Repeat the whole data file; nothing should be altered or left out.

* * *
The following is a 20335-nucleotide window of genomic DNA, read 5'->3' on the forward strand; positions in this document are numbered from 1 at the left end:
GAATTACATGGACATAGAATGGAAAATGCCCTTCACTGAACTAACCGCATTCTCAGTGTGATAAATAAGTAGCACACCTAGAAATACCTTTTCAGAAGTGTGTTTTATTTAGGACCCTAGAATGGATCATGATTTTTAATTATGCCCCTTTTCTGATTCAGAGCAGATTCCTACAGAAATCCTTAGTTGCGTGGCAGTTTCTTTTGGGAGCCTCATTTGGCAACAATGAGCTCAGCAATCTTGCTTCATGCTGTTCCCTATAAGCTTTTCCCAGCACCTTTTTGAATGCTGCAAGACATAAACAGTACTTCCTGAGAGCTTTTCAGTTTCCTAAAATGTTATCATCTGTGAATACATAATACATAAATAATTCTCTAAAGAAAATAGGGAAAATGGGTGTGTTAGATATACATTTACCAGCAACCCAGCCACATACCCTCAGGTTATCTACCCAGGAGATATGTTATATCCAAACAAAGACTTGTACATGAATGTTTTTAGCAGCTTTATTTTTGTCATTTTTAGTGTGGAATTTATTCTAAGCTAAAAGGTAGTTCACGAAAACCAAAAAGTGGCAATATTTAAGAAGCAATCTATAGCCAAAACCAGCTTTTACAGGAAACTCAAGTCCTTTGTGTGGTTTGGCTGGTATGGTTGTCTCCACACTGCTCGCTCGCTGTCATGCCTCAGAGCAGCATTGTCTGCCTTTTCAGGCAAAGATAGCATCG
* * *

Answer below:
The following is a 20335-nucleotide window of genomic DNA, read 5'->3' on the forward strand; positions in this document are numbered from 1 at the left end:
GAATTACATGGACATAGAATGGAAAATGCCCTTCACTGAACTAACCGCATTCTCAGTGTGATAAATAAGTAGCACACCTAGAAATACCTTTTCAGAAGTGTGTTTTATTTAGGACCCTAGAATGGATCATGATTTTTAATTATGCCCCTTTTCTGATTCAGAGCAGATTCCTACAGAAATCCTTAGTTGCGTGGCAGTTTCTTTTGGGAGCCTCATTTGGCAACAATGAGCTCAGCAATCTTGCTTCATGCTGTTCCCTATAAGCTTTTCCCAGCACCTTTTTGAATGCTGCAAGACATAAACAGTACTTCCTGAGAGCTTTTCAGTTTCCTAAAATGTTATCATCTGTGAATACATAATACATAAATAATTCTCTAAAGAAAATAGGGAAAATGGGTGTGTTAGATATACATTTACCAGCAACCCAGCCACATACCCTCAGGTTATCTACCCAGGAGATATGTTATATCCAAACAAAGACTTGTACATGAATGTTTTTAGCAGCTTTATTTTTGTCATTTTTAGTGTGGAATTTATTCTAAGCTAAAAGGTAGTTCACGAAAACCAAAAAGTGGCAATATTTAAGAAGCAATCTATAGCCAAAACCAGCTTTTACAGGAAACTCAAGTCCTTTGTGTGGTTTGGCTGGTATGGTTGTCTCCACACTGCTCGCTCGCTGTCATGCCTCAGAGCAGCATTGTCTGCCTTTTCAGGCAAAGATAGCATCG